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Villa Más, S'Agaró
This second visit to Villa Más was prompted by my father’s 80th birthday, and since he lives a few miles away from S’Agaró, I invited my parents for lunch there. The site is quite nice, especially at this time of the year, when the weather is good but the tourists are far away. The beach is a few steps away, so the Villa Más terrace is an ideal place for Sunday lunch for five.
My blogging is fairly sparse these days, so I hesitate to refer to my friend Joan Gómez Pallarès and Vincent Pousson as “fellow wine bloggers”; anyhow, both live in Barcelona and strongly recommended going back to Villa Màs.
I remembered from the previous visit how spectacular the wine list was, particularly on French wines , and especially Burgundy. What I did not remember is how good the prices are. Grange des Pères and Peyre Rose are both 70 Euro, which is amazing, considering that in France you would pay close to double that amount. Catalan restaurants have this nice habit of not charging 4-5 times the purchase price, which is standard in France.
The food at Villa Más is quite remarkable too. The chef really knows what he’s doing. My pig’s trotters (peus de porc) with sea cucumbers (esparenyes) were beautifully served – 4 circles of finely chopped meat topped with a thin disc of crackling and an espardenya. Beautiful visuals led to a wonderful array of textures, from the rich soft slowly cooked meat with its gelatinous consistency to the cracking crackling and the delicate fibrous sea cucumber, a great match, perfectly executed. Same goes for the rest of the family’s choices, like monkfish with iberic bacon, or “macaroni” with Idiazábal cheese.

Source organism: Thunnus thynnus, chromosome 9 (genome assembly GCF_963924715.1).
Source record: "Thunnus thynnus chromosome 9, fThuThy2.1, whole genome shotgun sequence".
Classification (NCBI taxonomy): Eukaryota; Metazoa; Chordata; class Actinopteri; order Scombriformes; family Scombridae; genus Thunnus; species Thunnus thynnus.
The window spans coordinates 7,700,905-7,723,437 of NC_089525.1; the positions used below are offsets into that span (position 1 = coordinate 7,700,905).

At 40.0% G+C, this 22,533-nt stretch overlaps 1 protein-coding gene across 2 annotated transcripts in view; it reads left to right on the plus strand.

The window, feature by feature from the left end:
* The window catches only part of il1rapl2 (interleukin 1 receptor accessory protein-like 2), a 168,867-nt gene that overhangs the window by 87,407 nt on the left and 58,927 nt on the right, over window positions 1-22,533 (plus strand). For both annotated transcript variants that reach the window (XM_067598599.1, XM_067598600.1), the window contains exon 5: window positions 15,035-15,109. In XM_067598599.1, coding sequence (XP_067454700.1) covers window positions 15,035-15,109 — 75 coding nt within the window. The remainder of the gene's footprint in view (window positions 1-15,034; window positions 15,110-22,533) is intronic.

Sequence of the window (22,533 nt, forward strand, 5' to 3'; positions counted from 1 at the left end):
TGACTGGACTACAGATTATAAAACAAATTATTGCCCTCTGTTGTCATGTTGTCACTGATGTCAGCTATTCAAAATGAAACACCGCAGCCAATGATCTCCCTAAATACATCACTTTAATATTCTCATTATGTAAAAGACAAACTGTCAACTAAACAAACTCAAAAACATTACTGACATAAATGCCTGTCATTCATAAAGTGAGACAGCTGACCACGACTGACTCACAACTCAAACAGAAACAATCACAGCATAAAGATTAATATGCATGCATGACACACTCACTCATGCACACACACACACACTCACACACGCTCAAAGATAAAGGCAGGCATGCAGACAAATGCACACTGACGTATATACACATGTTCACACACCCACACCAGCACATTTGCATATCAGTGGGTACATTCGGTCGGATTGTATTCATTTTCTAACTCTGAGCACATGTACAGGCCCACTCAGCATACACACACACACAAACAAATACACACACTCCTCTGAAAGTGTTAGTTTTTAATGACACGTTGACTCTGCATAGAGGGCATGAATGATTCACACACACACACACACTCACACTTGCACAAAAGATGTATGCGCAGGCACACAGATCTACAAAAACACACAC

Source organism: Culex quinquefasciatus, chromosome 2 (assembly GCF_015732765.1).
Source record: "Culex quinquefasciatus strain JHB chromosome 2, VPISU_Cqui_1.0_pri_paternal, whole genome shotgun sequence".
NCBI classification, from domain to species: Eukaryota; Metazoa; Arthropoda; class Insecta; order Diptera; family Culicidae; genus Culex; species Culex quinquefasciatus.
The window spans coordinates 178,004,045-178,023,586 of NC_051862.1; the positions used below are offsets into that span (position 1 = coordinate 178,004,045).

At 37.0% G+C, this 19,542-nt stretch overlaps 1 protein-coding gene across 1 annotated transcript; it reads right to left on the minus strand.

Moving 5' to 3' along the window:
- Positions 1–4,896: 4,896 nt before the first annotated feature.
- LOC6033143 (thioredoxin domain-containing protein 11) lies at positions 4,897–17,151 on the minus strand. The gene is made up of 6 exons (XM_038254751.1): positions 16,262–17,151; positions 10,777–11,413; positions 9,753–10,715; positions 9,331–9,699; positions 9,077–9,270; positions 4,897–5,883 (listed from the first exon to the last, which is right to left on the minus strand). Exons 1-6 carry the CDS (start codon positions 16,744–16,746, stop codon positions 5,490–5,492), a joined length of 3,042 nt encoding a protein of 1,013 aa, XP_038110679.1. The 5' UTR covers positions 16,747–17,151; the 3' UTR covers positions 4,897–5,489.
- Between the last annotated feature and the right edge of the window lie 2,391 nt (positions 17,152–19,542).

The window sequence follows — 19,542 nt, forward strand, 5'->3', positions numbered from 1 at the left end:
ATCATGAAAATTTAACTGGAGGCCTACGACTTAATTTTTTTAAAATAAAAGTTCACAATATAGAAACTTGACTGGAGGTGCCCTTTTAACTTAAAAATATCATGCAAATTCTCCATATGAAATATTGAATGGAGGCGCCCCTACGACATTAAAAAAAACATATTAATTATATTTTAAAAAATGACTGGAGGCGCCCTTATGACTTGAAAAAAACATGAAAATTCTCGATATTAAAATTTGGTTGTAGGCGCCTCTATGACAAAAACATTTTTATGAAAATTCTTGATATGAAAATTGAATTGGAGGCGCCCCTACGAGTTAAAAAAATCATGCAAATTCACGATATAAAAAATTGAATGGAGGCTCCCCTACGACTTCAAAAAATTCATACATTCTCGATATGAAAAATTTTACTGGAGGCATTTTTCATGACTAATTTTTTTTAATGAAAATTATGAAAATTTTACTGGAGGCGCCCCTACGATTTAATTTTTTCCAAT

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Where to go for a light birthday lunch? We hadn’t been to Jardin Japonesque for quite a while so I grabbed a bottle of Pol Gessner from the fridge and we headed off.
On their lunch menu the description of Vegetable Domburi looked good, and so it turned out. Each generous serve included cubes of tempura tofu, silverbeet tsukudani, and avocado – on a bed of sushi rice – accompanied by a bowl of light miso soup. Great value at $14.00.
For dessert we shared a dish of Uji Kintoki Parfait – $9.00.
I’ll quote the menu description: “Green tea ice cream, green tea sauce, green tea sable, azuki paste, condensed milk, green tea powder, whipped cream.”
Uji Kintoki Parfait
The velvety, green tea ice cream was, to use a rare phrase, absolutely goluptious.
Glasses of mellow Pol Gessner (an inexpensive champagne from the house of Lanson) matched the food admirably.
Jardin Japonesque, BYO only. 3 Arcadia St, Noosa Junction, Qld. (07) 54480724.
There are few three-star restaurants that have the enchanting location and the splendid views of Gérald Passédat’s Le Petit Nice. More importantly, this is one of the best eateries I have ever experienced; I would put it on a par with El Celler de Can Roca (see review).
The view from Le Petit Nice - Anse de Maldorme, Marseille
Apéritif: Anchois en Tempura, sable céleri-rave, radicchio poulpe mangue xérès